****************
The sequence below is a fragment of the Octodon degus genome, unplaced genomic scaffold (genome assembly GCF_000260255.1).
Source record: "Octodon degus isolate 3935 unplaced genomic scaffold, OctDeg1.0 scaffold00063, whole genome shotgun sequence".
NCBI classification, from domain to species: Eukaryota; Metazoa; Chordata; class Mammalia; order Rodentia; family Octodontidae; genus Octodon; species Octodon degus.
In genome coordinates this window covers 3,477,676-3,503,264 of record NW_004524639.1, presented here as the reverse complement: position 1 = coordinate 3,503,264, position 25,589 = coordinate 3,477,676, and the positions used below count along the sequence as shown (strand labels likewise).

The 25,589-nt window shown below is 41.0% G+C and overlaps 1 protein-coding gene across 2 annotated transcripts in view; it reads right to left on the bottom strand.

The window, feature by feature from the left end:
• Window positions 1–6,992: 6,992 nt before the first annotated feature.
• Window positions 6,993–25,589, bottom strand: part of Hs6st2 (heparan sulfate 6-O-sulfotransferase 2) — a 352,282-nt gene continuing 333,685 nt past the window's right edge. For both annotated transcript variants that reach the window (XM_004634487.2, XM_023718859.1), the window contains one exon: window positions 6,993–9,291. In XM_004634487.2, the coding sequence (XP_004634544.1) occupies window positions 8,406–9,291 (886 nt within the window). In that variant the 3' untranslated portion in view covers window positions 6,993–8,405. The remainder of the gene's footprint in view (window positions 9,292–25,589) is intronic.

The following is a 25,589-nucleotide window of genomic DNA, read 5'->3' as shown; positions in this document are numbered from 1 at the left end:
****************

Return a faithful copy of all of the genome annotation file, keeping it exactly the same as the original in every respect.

The sequence below is a fragment of the Octodon degus genome, unplaced genomic scaffold (genome assembly GCF_000260255.1).
Source record: "Octodon degus isolate 3935 unplaced genomic scaffold, OctDeg1.0 scaffold00063, whole genome shotgun sequence".
NCBI classification, from domain to species: Eukaryota; Metazoa; Chordata; class Mammalia; order Rodentia; family Octodontidae; genus Octodon; species Octodon degus.
In genome coordinates this window covers 3,477,676-3,503,264 of record NW_004524639.1, presented here as the reverse complement: position 1 = coordinate 3,503,264, position 25,589 = coordinate 3,477,676, and the positions used below count along the sequence as shown (strand labels likewise).

The 25,589-nt window shown below is 41.0% G+C and overlaps 1 protein-coding gene across 2 annotated transcripts in view; it reads right to left on the bottom strand.

The window, feature by feature from the left end:
• Window positions 1–6,992: 6,992 nt before the first annotated feature.
• Window positions 6,993–25,589, bottom strand: part of Hs6st2 (heparan sulfate 6-O-sulfotransferase 2) — a 352,282-nt gene continuing 333,685 nt past the window's right edge. For both annotated transcript variants that reach the window (XM_004634487.2, XM_023718859.1), the window contains one exon: window positions 6,993–9,291. In XM_004634487.2, the coding sequence (XP_004634544.1) occupies window positions 8,406–9,291 (886 nt within the window). In that variant the 3' untranslated portion in view covers window positions 6,993–8,405. The remainder of the gene's footprint in view (window positions 9,292–25,589) is intronic.

The following is a 25,589-nucleotide window of genomic DNA, read 5'->3' as shown; positions in this document are numbered from 1 at the left end: